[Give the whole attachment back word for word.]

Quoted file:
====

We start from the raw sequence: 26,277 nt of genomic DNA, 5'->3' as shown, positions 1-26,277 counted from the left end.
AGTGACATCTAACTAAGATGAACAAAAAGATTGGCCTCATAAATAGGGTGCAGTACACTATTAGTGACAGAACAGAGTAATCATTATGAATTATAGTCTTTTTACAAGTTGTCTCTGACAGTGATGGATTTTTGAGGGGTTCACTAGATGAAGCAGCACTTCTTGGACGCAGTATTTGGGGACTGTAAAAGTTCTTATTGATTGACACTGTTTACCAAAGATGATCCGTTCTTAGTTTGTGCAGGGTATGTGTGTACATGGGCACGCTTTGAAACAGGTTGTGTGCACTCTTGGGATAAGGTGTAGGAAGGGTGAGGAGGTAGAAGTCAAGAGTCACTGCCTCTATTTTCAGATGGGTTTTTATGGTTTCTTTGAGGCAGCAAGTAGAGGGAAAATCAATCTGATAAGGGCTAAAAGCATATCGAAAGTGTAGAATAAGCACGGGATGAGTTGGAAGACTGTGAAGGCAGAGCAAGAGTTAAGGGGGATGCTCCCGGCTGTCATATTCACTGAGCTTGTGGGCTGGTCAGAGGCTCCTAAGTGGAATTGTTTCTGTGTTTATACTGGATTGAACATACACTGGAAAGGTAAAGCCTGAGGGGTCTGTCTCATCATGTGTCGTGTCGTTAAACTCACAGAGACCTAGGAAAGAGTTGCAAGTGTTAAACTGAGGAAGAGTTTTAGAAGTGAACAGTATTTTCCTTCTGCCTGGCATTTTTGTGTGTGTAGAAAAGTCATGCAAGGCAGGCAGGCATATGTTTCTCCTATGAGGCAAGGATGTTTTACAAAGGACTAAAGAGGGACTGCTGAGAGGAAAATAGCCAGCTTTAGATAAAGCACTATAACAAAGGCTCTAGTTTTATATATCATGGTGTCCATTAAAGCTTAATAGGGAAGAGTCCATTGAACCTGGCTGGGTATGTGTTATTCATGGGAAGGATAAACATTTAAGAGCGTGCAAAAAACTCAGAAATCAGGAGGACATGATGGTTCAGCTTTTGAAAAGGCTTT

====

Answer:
We start from the raw sequence: 26,277 nt of genomic DNA, 5'->3' as shown, positions 1-26,277 counted from the left end.
AGTGACATCTAACTAAGATGAACAAAAAGATTGGCCTCATAAATAGGGTGCAGTACACTATTAGTGACAGAACAGAGTAATCATTATGAATTATAGTCTTTTTACAAGTTGTCTCTGACAGTGATGGATTTTTGAGGGGTTCACTAGATGAAGCAGCACTTCTTGGACGCAGTATTTGGGGACTGTAAAAGTTCTTATTGATTGACACTGTTTACCAAAGATGATCCGTTCTTAGTTTGTGCAGGGTATGTGTGTACATGGGCACGCTTTGAAACAGGTTGTGTGCACTCTTGGGATAAGGTGTAGGAAGGGTGAGGAGGTAGAAGTCAAGAGTCACTGCCTCTATTTTCAGATGGGTTTTTATGGTTTCTTTGAGGCAGCAAGTAGAGGGAAAATCAATCTGATAAGGGCTAAAAGCATATCGAAAGTGTAGAATAAGCACGGGATGAGTTGGAAGACTGTGAAGGCAGAGCAAGAGTTAAGGGGGATGCTCCCGGCTGTCATATTCACTGAGCTTGTGGGCTGGTCAGAGGCTCCTAAGTGGAATTGTTTCTGTGTTTATACTGGATTGAACATACACTGGAAAGGTAAAGCCTGAGGGGTCTGTCTCATCATGTGTCGTGTCGTTAAACTCACAGAGACCTAGGAAAGAGTTGCAAGTGTTAAACTGAGGAAGAGTTTTAGAAGTGAACAGTATTTTCCTTCTGCCTGGCATTTTTGTGTGTGTAGAAAAGTCATGCAAGGCAGGCAGGCATATGTTTCTCCTATGAGGCAAGGATGTTTTACAAAGGACTAAAGAGGGACTGCTGAGAGGAAAATAGCCAGCTTTAGATAAAGCACTATAACAAAGGCTCTAGTTTTATATATCATGGTGTCCATTAAAGCTTAATAGGGAAGAGTCCATTGAACCTGGCTGGGTATGTGTTATTCATGGGAAGGATAAACATTTAAGAGCGTGCAAAAAACTCAGAAATCAGGAGGACATGATGGTTCAGCTTTTGAAAAGGCTTT